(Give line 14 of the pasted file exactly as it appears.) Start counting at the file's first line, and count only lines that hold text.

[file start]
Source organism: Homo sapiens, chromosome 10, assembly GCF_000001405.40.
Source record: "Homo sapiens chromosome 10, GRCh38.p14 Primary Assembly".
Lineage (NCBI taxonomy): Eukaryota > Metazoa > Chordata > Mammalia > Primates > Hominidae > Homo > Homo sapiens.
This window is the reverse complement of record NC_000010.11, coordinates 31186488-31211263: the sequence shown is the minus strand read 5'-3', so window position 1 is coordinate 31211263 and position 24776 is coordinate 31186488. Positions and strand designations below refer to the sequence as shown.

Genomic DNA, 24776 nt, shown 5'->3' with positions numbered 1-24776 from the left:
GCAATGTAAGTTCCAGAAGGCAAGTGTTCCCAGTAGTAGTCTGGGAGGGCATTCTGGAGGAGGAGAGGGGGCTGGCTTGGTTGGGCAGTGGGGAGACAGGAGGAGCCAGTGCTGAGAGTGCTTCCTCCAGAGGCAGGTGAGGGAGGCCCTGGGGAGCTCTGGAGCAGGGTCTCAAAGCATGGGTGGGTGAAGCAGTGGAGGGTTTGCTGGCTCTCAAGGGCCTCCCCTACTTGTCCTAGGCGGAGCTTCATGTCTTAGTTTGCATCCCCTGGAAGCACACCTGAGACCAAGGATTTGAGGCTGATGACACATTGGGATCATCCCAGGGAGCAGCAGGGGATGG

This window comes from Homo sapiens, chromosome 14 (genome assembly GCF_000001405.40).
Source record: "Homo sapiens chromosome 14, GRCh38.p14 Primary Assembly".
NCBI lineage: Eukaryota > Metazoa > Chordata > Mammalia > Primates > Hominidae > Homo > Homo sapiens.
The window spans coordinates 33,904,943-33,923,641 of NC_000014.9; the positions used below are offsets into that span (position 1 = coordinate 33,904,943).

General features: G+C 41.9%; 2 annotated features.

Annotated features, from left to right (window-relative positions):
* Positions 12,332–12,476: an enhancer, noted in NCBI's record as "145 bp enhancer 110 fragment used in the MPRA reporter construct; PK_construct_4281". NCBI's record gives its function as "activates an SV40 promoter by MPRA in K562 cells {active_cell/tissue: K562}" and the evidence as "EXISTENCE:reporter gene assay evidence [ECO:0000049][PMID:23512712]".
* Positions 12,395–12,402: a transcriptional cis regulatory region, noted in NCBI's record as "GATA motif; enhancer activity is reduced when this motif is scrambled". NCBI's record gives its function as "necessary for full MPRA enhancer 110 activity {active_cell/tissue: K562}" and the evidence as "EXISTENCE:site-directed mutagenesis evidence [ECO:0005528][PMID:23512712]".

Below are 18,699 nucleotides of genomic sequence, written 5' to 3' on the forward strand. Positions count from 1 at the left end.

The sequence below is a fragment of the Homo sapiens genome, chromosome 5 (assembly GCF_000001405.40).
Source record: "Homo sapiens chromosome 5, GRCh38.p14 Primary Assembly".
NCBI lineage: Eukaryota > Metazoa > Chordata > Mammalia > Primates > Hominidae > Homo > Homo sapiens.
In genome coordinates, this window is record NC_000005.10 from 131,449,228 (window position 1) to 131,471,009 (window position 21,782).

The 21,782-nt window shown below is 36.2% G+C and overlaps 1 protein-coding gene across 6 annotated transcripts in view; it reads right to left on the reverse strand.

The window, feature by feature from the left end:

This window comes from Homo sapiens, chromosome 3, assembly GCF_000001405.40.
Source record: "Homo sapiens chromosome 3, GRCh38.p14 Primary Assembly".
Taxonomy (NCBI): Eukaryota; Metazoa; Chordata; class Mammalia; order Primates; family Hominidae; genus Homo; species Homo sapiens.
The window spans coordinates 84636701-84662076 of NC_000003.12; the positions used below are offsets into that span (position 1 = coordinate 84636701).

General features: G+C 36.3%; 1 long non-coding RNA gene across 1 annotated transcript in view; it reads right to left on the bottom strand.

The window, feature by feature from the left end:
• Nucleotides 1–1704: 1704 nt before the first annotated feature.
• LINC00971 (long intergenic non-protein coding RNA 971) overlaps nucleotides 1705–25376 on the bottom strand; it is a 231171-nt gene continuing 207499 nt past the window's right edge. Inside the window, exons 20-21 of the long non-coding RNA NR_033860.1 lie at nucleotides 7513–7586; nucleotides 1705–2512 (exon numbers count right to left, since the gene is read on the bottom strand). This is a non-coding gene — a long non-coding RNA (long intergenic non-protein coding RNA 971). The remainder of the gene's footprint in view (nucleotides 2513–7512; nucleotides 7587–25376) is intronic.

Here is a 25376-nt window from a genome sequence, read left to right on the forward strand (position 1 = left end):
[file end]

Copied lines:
* Positions 12,395–12,402: a transcriptional cis regulatory region, noted in NCBI's record as "GATA motif; enhancer activity is reduced when this motif is scrambled". NCBI's record gives its function as "necessary for full MPRA enhancer 110 activity {active_cell/tissue: K562}" and the evidence as "EXISTENCE:site-directed mutagenesis evidence [ECO:0005528][PMID:23512712]".